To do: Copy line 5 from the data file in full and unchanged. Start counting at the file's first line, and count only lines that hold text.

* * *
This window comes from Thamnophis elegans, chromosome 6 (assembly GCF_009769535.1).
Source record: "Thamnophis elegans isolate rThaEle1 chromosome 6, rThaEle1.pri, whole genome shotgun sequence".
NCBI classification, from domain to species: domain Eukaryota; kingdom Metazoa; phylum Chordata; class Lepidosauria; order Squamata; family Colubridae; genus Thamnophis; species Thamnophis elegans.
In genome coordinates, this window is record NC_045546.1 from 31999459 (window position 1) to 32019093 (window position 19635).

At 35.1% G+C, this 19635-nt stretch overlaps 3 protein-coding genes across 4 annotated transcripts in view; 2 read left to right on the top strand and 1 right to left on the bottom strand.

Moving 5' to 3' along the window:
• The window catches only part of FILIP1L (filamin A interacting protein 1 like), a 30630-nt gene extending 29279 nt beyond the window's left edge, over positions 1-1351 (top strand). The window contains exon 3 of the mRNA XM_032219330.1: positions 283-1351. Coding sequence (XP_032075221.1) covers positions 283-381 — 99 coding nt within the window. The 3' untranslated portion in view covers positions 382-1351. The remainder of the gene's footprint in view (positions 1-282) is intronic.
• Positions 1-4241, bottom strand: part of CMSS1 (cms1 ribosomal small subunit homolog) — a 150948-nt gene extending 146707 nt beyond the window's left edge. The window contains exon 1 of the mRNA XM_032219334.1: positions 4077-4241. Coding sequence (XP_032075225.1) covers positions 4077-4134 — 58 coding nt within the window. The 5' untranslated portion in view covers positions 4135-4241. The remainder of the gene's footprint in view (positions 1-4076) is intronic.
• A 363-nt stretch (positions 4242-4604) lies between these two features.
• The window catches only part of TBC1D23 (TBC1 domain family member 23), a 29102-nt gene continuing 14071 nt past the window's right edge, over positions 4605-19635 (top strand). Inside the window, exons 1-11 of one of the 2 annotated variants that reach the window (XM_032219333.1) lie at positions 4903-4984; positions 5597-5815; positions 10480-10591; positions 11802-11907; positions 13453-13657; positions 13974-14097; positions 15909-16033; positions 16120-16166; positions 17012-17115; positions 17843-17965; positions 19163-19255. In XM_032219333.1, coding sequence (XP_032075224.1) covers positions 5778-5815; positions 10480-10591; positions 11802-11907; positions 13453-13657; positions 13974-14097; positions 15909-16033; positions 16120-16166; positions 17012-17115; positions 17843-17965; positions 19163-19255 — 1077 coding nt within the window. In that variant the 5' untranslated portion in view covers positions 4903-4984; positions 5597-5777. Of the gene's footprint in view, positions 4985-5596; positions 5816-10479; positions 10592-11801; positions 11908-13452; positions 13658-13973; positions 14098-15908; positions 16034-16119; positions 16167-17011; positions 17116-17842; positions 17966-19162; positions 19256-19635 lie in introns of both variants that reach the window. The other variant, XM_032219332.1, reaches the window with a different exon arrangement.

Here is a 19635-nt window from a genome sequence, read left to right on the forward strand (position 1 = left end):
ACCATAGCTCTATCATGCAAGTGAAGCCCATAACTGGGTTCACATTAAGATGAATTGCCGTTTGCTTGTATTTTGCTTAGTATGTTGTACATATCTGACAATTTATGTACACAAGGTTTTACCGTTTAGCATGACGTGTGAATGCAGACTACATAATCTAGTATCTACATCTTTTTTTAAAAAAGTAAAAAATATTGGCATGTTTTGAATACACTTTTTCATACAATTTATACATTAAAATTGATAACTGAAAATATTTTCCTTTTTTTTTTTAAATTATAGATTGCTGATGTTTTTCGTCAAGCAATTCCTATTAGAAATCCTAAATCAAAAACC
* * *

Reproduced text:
At 35.1% G+C, this 19635-nt stretch overlaps 3 protein-coding genes across 4 annotated transcripts in view; 2 read left to right on the top strand and 1 right to left on the bottom strand.